Looking back from my new ‘normal’ as a survivor and a BRCA2 mutation carrier, my travels have been both “absolutely horrible” and “spectacularly wonderful”. This spectrum has been important for my recovery and survivorship, embracing much honesty, hope, and humor. Even in the worst moments, interjecting humor has always helped; even morbid cancer humor that only you and other survivors can appreciate! Allowing yourself to be hopeful about the future and surrounding yourself with a health care team and others that support that is essential. And being honest about how you feel about all of it is what keeps you emotionally healthy. It is okay to be angry, sad, and anxious. These are important emotions that are healing if you acknowledge them.

How did I get here? My journey seemed to start when I was diagnosed with Stage 3c ovarian cancer in January 2012 during what I now call the “Not So Blissful Ignorance” phase. That is, pre-diagnosis, having symptoms supposedly due to aging including low back pain, sudden urinary incontinence/frequency, change in a prolapsed uterus from mild to severe, worsening pelvic pressure and abdominal pain. This was followed by the post-diagnosis “Shock and Awe” phase, for obvious reasons!

The “Shock and Awe” phase began on that January day when I woke up from pelvic floor surgery meant to repair a prolapsed uterus. Groggy from anesthesia, I saw strange people, telling me what had happened. I remember thinking – wow, that woman has very pretty eyes and that guy is kinda cute. My friend said that I heard the BIG C word, rolled my eyes, and said, “It figures.” I later learned I had Stage 3c ovarian cancer. The largest tumor was in the pelvis behind the uterus–probably hard to palpate during all those multiple pelvic exams in 2011! For optimal debulking, a portion of the sigmoid colon and upper rectum were removed, a bowel resection performed and an intraperitoneal port (IP) implanted. At three weeks post-surgery, I began six cycles of cisplatin, carboplatin, and paclitaxel IV or IP. With little family history of cancer, I was still encouraged to undergo genetic testing due to my younger age. I had a deleterious mutation in the BRCA2 gene and now had to be concerned about my risk for multiple cancers. More importantly, my daughter had a 50% chance of inheriting the same mutation, so I may have unknowingly burdened her with a life of screening, anxiety, and suffering.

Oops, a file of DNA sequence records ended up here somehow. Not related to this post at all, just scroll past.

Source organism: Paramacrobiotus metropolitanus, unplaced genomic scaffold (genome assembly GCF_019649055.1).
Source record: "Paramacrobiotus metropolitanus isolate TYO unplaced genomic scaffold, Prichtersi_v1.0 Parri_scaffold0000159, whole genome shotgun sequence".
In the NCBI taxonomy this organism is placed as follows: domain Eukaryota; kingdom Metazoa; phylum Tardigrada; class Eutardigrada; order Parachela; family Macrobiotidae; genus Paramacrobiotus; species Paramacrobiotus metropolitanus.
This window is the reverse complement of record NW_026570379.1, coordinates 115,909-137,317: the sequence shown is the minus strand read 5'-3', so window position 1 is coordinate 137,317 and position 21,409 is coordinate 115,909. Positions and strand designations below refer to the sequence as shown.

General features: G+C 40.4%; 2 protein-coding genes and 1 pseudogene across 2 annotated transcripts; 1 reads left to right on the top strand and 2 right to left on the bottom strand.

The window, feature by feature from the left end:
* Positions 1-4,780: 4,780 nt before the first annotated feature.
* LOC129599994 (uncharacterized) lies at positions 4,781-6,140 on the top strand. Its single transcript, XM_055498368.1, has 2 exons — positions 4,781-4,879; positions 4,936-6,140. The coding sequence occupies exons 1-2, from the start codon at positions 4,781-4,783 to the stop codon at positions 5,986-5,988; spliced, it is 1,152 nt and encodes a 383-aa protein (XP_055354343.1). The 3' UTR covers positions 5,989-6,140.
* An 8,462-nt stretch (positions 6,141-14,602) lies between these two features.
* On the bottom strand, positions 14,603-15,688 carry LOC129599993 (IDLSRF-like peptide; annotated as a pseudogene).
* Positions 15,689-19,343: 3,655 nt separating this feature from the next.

As a BRCA2 carrier, I have a significantly higher risk for breast cancer and other cancers. I chose not to have a risk-reducing double mastectomy to address this risk; I have a 3D mammogram and a breast MRI yearly to screen for breast cancer.

I have been blessed to be cancer-free for seven years! I still share my body with my “anxiety demons” who normally remain caged but sometimes escape and wreak havoc with my coping skills! I retain my sanity with lots of humor and cynicism. As the comedian, Tig Notaro has said, “Tragedy + Time equals Comedy” –my motto for my future adventures. I have had very supportive family and friends and an amazing team of health care professionals that became my second family. Having physicians who were patient, compassionate and listened during our interactions was so important. One physician shared her health history as a BRCA2 mutation carrier; that was an amazing gift that helped me deal with my status and its implications.

Throughout my journey, MOCA has been an integral part of my recovery. I have participated in Survivors Teaching Students® program since the fall of 2012, sharing my story with health care students. It has been a great chance to give back and make a difference for other women through the education of health care providers. It has also been wonderful to work beside other inspiring survivors who are doing so much good for cancer patients through their involvement in MOCA. Be sure to utilize all that MOCA has to offer to help you during and after your cancer journey.

The information enclosed in Survivor Stories should not be considered a substitute for the opinion of a qualified health care provider. MOCA does not recommend or guarantee any product mentioned. Please use this information to assist you in obtaining further information and in making your own health care decisions.

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